How Kidscape used VideoAsk to support parents in need, even when their helpline was closed

Worried parent looking at their phone in the dark.
Photo by Freepik

Kidscape, a bullying prevention charity joined the Designing Digital Services course to rethink their Parent Advice Line. One problem the team faced was that the Advice Line was only contactable for a few hours by phone on Mondays and Tuesdays due to limited resources. Kidscape wanted to explore the challenge “How do we help people who want to get support when the advice line is closed?”

Throughout the course, they developed a new way to provide that support through a video platform called VideoAsk. In this article, we will discuss how they focused their research and came up with a solution to best suit their user's needs. 

Discovery

At the start of their project, the team began the discovery phase by trying to understand the problem their users were facing. The team conducted seven interviews with parents/carers and one interview with their Parent Advice Line Manager. The aim was to learn more about service users’ needs and opinions of the service they currently offer and what service users were looking for when they contacted Kidscape. 

The advice line is open between the hours of 9:30 and 14:30. During their user research Kidscape learnt that a parent or concerned adult would often look for advice during the evening, triggered by their child coming home from school and feeling distressed after experiencing bullying. The parents told Kidscape that they would search for answers often late into the night, but this was when the helpline was closed.

Define

Following the discovery phase, the team synthesised their user research and came up with one key User Needs Statement: 

As a parent/carer when I see my child come home from school upset from bullying, I need to fix the problem and help my child feel better so that my child feels happier and can go to school, and so I can stop worrying about it.

To help address the problem their service user was facing, the team came up with three How Might We Statements:

  • How might we help parents to get support in helping their children who come home after being bullied?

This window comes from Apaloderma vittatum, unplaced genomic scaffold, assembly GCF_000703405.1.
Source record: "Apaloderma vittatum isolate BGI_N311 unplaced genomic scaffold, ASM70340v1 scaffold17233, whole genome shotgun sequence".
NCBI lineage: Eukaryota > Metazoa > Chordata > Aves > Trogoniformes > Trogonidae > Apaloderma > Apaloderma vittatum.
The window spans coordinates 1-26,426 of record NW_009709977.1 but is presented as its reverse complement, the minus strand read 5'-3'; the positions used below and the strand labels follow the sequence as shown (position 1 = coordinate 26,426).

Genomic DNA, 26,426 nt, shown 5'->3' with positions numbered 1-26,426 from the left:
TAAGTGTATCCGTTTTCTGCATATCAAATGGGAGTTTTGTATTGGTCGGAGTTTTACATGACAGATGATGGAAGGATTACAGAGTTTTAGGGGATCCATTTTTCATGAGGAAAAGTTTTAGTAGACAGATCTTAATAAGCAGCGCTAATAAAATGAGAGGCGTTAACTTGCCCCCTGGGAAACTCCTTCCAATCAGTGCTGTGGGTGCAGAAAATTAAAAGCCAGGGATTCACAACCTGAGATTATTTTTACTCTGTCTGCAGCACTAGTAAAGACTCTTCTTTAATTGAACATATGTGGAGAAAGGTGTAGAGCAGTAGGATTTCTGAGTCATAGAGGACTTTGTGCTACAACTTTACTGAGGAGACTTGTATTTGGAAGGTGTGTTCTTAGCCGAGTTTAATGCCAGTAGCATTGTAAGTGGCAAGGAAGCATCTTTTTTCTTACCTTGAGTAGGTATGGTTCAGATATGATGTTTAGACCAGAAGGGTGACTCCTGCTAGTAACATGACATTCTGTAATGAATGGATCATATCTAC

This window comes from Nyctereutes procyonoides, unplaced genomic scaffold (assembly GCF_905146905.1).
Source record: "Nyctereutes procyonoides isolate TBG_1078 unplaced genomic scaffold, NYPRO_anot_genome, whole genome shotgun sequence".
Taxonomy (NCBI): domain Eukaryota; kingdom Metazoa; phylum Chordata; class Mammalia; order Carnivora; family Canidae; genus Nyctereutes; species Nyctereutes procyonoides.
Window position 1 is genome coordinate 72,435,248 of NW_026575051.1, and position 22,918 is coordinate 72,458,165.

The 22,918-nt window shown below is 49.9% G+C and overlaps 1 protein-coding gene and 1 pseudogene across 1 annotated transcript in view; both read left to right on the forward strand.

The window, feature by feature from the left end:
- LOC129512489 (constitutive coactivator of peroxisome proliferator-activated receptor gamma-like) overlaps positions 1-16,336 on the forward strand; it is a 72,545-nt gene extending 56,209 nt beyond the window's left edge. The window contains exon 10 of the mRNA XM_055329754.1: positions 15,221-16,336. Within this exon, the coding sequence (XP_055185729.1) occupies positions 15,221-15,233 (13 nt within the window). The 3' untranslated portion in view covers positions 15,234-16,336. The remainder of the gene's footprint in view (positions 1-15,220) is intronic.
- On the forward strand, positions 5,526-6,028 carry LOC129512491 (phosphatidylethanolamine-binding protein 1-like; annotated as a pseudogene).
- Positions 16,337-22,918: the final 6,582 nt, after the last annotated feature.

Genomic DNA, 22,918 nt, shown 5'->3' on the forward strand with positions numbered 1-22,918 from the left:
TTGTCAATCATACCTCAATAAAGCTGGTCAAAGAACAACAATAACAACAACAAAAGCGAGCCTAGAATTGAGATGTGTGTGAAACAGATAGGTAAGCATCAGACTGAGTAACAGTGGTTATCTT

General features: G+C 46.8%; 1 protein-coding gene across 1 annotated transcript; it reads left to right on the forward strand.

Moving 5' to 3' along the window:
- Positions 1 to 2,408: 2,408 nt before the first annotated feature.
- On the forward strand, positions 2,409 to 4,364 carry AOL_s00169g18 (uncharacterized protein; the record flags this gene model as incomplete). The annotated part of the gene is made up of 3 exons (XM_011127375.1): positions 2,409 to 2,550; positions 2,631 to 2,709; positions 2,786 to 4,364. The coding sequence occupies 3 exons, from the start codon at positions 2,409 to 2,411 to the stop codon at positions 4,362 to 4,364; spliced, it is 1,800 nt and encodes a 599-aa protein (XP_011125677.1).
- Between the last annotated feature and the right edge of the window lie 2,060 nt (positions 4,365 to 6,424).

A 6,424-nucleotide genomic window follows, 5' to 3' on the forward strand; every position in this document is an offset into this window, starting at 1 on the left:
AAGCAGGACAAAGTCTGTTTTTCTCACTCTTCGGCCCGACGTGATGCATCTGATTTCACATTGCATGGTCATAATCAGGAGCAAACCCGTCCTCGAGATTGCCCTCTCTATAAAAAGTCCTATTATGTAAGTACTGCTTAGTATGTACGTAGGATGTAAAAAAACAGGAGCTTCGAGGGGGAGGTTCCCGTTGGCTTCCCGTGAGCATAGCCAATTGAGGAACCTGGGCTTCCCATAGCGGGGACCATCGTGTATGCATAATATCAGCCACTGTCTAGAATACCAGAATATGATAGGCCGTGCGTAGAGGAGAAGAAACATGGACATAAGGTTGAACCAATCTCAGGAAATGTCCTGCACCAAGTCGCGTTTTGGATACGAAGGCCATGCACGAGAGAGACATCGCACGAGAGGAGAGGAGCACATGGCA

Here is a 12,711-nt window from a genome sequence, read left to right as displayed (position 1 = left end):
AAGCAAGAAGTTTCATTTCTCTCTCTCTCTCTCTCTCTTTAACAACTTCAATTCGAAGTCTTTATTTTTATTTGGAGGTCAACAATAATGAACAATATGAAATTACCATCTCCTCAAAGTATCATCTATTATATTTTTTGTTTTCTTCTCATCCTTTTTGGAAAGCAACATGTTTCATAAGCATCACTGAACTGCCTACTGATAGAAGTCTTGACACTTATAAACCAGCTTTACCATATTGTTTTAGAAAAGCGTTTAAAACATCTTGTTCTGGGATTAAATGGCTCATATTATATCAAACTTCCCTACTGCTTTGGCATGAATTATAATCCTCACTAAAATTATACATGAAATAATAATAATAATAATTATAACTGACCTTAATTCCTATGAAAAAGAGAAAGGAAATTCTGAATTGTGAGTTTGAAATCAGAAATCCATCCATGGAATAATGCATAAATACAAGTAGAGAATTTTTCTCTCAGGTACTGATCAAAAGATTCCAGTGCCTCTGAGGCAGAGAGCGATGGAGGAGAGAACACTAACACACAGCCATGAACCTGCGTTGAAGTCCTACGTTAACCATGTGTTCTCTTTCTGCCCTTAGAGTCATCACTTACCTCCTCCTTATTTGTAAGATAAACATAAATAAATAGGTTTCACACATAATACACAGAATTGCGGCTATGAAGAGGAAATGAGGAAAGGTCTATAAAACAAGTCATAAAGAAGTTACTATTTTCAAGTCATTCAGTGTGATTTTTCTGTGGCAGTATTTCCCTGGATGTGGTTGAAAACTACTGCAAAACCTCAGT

• How might we provide the support that parents need when their child is experiencing bullying?
  • How might we make the answers to the most commonly asked questions easily accessible?

This process really helps define the problem for the user and choose an area to focus on without jumping to a solution.   

Develop

In this phase of their project, Kidscape focused on the question, ‘‘How might we help parents and carers help their children who come home after being bullied?’ and began to test a solution. 

They started to map the journey of how a parent would move through their website to get the answers they were looking for. They began to develop a signposting system that can give parents and carers the support they need, even when the advice line is closed.

They came up with scripts for commonly asked questions and created some video responses. The helpline advisor helped to script the responses, giving the same information she’d advise people over the phone. 

They felt that videos would add a human element so that parents feel supported even when they were unable to be there. These videos would focus on the common questions asked by parents and carers.  

Testing and iteration

After completing the scripts, the team began testing with their users. One key piece of feedback from a parent was that, although the scripts are supportive, they also wanted help to manage their emotions. This led to the team working with their Parent Advice Line Advisor to create a new script designed specifically to help parents manage their emotions to meet that need. The idea is that the resource continues to grow and develop based on feedback.

The digital tool they used 

There were two tools the team considered to create their out-of-hours video support: Microsoft Forms and Video Ask.

Microsoft Forms

Microsoft Forms is a free tool that can be used to create online surveys, forms, and polls. Within this tool, you can integrate videos. It was a great, free starting point for the Kidscape team to use as their prototype for ‘How can parents get support when the advice line is closed’ to test if it helped solve the problem. 

Video Ask 

VideoAsk is another platform that can be used to create video forms. It is a no-code tool that allows you to create a more personal response to a question through video. Their website provides templates to get you started and case studies to help you learn what's possible on the platform. It’s price ranges from £0 to £38 per month. 

VideoAsk provides a 25% discount to registered non-profits on all of their monthly plans. To access this, all you have to do is contact them and provide a link for them to learn about your organisation and documentation verifying your organisation's non-profit status.

Example of VideoAsk in use. To the left, is a screenshot from a video of a white woman asking a question. To the right is five options to answer the question.
Example of VideoAsk in use.

Deliver

They tested and reviewed both tools and decided to use Microsoft Forms to test their prototype to see how well it works and keep iterating. Their plan is to present to their senior team and secure funding to use VideoAsk in the future.

Feedback from the team’s experience on the course:

“I loved how supportive it was, and how we were given a range of amazing tools which we can apply again and again in our work. The fact that I developed free/cheap ways of building my 'prototype' was excellent, too.”

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